In Anzia Yezierska's novel Bread Givers, we learn about a struggle between Sara Smolinsky and her father. Her father, an Orthodox rabbi, is stuck in the traditions of the old world and will not tolerate Sara's longing for independence. This novel takes place in New York's Lower East Side, where the population mainly consists of Jewish immigrants who have come to America in hopes of living a better life than they lived in the shtetls. In America, for the family's who still lived by the traditions of the old world, life for the women was no different that life in the shtetls.
Sara and her family had immigrated to America from a village in Poland. According to their Jewish traditions, the only role a woman had in her life was to take care of the family, and make life easier for their husbands. This idea becomes very clear right at the start of the novel. We learn that two of Sara's sisters, Bessie and Masha, are coming home after being out looking for work so they could earn wages for the family . The daughters of Reb Smolinsky were expected to be the wage earners. Women in Reb Smolinsky's household are expected to do all of the work required for keeping the family alive. Reb does nothing to earn money or make life better for his family. He is a religious scholar who has devoted his whole life to the study of the Torah, and his family's job was to make him comfortable. All of the burdens were placed on Reb's family; he carried none of them. Reb was a "dictator" in the household. When Sara's sister Bessie brought home a man for the family to meet, Reb kicked him out of the house. He said that this man was not good enough for his burden bearer. He appears to be very reluctant to ...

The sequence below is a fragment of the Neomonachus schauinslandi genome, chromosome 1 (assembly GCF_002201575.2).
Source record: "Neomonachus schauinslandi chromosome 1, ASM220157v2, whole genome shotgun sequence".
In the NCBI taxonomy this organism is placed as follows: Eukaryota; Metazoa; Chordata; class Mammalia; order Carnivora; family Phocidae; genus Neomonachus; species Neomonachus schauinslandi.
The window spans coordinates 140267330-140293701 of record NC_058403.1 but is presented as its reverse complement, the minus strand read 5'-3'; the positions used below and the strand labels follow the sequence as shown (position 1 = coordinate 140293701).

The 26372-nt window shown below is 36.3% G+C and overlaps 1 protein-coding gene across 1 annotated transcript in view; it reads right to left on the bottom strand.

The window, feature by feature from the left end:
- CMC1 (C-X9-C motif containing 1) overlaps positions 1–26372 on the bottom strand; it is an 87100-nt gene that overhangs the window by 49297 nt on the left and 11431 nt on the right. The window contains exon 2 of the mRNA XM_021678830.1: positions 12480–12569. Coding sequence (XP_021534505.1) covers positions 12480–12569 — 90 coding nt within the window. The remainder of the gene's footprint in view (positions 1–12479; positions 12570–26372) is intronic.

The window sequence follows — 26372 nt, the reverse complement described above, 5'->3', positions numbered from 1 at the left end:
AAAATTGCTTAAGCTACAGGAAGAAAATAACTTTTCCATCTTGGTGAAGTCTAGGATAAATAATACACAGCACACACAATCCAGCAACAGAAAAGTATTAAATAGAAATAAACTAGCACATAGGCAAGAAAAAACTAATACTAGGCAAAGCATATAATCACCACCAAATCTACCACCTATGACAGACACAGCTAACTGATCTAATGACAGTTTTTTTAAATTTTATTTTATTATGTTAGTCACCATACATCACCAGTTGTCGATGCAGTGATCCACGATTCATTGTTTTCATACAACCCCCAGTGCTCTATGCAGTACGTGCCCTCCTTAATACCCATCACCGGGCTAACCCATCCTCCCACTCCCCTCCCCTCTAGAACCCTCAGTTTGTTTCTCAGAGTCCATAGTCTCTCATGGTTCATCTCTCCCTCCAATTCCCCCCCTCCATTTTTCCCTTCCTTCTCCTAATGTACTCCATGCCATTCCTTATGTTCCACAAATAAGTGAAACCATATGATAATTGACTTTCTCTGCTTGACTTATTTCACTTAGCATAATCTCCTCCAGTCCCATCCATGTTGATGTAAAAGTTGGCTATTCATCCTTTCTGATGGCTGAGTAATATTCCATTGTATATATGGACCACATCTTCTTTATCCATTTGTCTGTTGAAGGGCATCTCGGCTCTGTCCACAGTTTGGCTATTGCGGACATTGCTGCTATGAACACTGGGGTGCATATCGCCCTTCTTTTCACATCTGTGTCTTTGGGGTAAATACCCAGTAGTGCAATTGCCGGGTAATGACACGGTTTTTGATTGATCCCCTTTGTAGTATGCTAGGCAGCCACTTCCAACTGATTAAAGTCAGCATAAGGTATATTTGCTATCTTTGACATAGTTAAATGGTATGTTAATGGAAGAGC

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...to see her. He had disowned his daughter for leaving the family and not supporting him. After the death of Sara's mother, Reb even wrote a letter to the principal of Sara's school implying that the school should send part of Sara's wages to him because she abandoned her father.
Sara never did get out of her obligation to serve and take care of her father. The novel ended with Sara offering to let her father come and live with her so she could take care of him. This novel really illustrates the struggles immigrants who came to this country had to deal with. Like Sara, many other women wanted their lives to have more meaning that they were accustomed to. Coming to America gave money of them the opportunity to achieve their independence, just as Sara did in Bread Givers.
Anzia Yezierska, Bread Givers (New York:
Persea Books, 1999)
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